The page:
Heavy rains disrupt business activities in UAE

Last Updated on May 5, 2024 3:41 am

The United Arab Emirates, an oil-rich country in the Middle East, is pursuing an economic diversification policy. This economy, one of the Gulf region, has also seen a lot of success. The country last saw steady production in the non-oil sector in April, but record rains led to a decline in business activity and product sales in the same month.

In a report, the media The National said, rains in mid-April left the UAE’s magnificent commercial and residential areas submerged in water. This rain was the heaviest since 1949 i.e. in 75 years.

Credit rating agency S&P Global’s Purchasing Managers’ Index (PMI) in April showed positive growth in the country’s non-oil sector, despite heavy rains continuing till the end of the month. But the index was the lowest in recent months.

The PMI was 55.3 in April, slightly down from 56.9 points in March. Earlier last February, the PMI index was 57.1, the highest in five years.

According to these, the United Arab Emirates saw the weakest PMI growth in April in nine months since last August. But the index remained above neutral 50 all the time.

In a report, the US credit rating agency said that heavy rains have disrupted business activities in the UAE and negatively affected sales. However, new purchase orders increased in April, albeit at a slower pace than in February.

The agency’s director of economics, Tim Moore, said, “April’s data shows strong growth across the UAE’s non-oil private sector.” However, recent surveys have indicated a sharp decline in new business activity due to heavy rains and floods.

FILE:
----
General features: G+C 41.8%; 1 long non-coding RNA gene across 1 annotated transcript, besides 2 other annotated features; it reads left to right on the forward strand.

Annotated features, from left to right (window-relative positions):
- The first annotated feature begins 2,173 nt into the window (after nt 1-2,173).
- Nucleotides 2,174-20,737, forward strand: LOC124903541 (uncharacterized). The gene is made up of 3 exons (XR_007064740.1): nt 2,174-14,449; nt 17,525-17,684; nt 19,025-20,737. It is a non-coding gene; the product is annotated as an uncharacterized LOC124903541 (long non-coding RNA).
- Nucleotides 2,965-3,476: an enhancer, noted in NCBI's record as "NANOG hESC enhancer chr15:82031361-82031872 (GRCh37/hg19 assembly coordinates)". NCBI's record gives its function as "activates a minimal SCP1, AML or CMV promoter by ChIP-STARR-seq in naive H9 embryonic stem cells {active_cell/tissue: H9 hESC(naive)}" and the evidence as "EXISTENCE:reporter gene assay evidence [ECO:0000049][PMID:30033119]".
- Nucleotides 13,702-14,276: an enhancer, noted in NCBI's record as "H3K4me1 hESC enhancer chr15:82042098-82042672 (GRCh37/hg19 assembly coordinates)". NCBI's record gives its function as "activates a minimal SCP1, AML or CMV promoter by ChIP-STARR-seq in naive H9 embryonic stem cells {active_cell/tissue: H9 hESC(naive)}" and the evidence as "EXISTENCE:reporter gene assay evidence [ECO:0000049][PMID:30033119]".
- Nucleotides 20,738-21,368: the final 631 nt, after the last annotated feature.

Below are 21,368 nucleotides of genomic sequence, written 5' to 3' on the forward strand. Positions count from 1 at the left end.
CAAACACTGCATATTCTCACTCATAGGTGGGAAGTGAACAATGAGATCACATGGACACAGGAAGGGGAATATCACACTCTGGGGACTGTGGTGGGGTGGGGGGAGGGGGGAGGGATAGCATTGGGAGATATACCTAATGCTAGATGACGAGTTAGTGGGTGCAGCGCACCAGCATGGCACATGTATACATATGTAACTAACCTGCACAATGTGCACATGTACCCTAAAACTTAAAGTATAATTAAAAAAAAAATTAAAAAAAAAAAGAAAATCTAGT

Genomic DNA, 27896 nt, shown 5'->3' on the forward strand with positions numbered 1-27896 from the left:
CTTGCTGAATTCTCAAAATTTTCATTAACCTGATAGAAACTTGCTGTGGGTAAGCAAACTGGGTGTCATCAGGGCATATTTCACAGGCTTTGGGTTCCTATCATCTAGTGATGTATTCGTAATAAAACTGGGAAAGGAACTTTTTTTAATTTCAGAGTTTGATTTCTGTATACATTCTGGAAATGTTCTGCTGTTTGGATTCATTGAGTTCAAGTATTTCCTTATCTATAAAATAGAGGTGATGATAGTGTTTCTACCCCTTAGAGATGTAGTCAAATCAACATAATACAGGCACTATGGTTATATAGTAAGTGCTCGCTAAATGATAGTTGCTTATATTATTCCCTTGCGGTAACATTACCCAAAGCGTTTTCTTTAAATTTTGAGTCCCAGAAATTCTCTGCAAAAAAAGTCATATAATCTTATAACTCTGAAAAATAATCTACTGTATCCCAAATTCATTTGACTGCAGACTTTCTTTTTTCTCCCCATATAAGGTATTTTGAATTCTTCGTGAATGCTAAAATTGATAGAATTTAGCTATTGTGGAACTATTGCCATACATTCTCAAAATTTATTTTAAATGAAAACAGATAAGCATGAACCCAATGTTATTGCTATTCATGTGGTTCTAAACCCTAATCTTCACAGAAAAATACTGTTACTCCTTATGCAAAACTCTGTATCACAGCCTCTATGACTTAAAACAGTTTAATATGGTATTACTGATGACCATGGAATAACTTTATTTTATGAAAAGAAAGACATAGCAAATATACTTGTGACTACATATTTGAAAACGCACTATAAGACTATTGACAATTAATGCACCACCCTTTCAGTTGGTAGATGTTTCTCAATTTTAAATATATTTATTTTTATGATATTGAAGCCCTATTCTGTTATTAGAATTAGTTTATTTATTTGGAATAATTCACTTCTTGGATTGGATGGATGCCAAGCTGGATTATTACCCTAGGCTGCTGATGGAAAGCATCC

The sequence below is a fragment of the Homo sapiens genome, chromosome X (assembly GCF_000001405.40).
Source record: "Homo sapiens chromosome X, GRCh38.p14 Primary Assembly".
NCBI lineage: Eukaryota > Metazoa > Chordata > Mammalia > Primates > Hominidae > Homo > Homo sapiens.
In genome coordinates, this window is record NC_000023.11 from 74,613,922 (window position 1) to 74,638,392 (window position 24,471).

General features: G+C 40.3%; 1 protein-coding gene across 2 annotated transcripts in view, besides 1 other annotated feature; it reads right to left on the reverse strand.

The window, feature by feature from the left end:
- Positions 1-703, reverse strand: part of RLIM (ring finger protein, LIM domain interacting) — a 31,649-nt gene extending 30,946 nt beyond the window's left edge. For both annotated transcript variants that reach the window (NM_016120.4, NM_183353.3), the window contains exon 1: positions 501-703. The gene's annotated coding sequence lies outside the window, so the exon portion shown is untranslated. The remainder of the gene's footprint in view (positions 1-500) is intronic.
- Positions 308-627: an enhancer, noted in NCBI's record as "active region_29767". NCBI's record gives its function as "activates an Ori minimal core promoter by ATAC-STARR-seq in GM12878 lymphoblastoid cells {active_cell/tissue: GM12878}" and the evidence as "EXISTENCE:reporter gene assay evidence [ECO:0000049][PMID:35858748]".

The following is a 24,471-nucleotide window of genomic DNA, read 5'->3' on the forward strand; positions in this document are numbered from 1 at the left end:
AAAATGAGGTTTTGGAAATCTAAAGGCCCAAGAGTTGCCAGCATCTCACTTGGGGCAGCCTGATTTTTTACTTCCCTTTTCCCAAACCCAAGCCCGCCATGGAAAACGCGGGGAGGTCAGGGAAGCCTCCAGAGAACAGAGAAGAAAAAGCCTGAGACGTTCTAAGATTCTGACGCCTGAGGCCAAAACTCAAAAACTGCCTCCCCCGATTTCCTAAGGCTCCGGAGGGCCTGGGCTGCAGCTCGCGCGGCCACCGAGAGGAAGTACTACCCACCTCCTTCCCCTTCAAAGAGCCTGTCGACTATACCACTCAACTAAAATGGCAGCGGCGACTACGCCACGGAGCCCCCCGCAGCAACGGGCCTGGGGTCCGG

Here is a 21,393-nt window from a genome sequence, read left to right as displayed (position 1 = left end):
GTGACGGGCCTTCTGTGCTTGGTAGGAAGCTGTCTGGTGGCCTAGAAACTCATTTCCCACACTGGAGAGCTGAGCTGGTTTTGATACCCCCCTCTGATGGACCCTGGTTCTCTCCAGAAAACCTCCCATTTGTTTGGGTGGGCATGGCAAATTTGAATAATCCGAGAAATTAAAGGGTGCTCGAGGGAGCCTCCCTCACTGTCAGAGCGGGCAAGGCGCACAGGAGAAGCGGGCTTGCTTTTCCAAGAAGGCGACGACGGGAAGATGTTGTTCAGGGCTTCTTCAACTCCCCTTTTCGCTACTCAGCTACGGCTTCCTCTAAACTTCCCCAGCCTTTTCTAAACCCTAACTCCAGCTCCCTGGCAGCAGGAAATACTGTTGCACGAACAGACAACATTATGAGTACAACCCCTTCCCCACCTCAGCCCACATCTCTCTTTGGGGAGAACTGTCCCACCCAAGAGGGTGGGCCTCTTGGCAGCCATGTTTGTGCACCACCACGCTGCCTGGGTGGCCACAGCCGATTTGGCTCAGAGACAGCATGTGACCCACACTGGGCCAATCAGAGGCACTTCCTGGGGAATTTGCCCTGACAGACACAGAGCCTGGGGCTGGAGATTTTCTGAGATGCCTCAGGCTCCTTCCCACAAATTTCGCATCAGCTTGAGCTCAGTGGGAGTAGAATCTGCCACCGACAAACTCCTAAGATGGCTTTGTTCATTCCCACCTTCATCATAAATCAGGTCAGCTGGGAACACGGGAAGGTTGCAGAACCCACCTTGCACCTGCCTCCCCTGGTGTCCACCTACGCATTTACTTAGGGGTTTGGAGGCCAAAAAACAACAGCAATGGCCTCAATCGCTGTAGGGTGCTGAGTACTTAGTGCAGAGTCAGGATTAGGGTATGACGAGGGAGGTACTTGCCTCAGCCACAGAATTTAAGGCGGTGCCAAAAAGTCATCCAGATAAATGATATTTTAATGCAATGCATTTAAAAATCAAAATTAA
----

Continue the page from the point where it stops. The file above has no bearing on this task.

Tim Moore also said that Dubai’s local companies have suffered severe losses in terms of sales.

Roads and buildings were flooded by a storm in the United Arab Emirates on April 16. Vendors were forced to close several businesses after the storm, along with transport services across the country. At that time the flight was also canceled due to floods.

Adverse weather conditions have contributed to the increase in the severity of the work backlog, the PMI report said. Survey respondents said average prices fell for the sixth straight month in April as competition for new jobs intensified. This is also reflected in the S&P Global Dubai PMI. The index was 55.1 in April, down from 58 in March and the lowest in eight months. According to the report, this has slowed the growth of new businesses.

Beyond the disruption of rains, respondents to the survey cited the impact of strong economic conditions and competitive pricing strategies as well as long-term business expansion plans.

Over the past few years, the UAE has created a variety of opportunities for foreigners to invest in the non-oil sector. Due to this, the cities of the country have become significant destinations for illegal money from different countries. Overall, the investment diversification plan and focus on non-oil sectors have reshaped the UAE economy. According to the country’s central bank forecast, the UAE economy will grow by 4.2 percent in 2024.

Employment in the non-oil private sector has been increasing for two years due to new projects and strong demand. But the rate of labor growth is at its lowest level since January. In addition, data for April indicated a sharp rise in both purchasing power and labor costs. The reason behind this is said to be the increase in the price of raw materials and the financial assistance given to the workers for the high cost of living.

Companies cut average product prices in April, the slowest pace so far in 2024. The price cut was due to competitive market conditions and efforts to increase sales.

Meanwhile, the authorities have taken several initiatives to help businesses and individuals affected by the rain. Among these are other measures including special benefits in bank loans.

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